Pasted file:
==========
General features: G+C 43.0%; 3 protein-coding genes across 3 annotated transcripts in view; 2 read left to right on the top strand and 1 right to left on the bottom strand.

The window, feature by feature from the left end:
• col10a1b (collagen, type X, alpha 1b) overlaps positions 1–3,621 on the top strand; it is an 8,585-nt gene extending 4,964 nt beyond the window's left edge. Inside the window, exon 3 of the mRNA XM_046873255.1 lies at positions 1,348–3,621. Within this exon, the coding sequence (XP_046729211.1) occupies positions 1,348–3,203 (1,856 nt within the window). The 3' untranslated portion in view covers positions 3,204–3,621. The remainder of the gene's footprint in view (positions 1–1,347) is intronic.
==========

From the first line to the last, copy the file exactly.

General features: G+C 43.0%; 3 protein-coding genes across 3 annotated transcripts in view; 2 read left to right on the top strand and 1 right to left on the bottom strand.

The window, feature by feature from the left end:
• col10a1b (collagen, type X, alpha 1b) overlaps positions 1–3,621 on the top strand; it is an 8,585-nt gene extending 4,964 nt beyond the window's left edge. Inside the window, exon 3 of the mRNA XM_046873255.1 lies at positions 1,348–3,621. Within this exon, the coding sequence (XP_046729211.1) occupies positions 1,348–3,203 (1,856 nt within the window). The 3' untranslated portion in view covers positions 3,204–3,621. The remainder of the gene's footprint in view (positions 1–1,347) is intronic.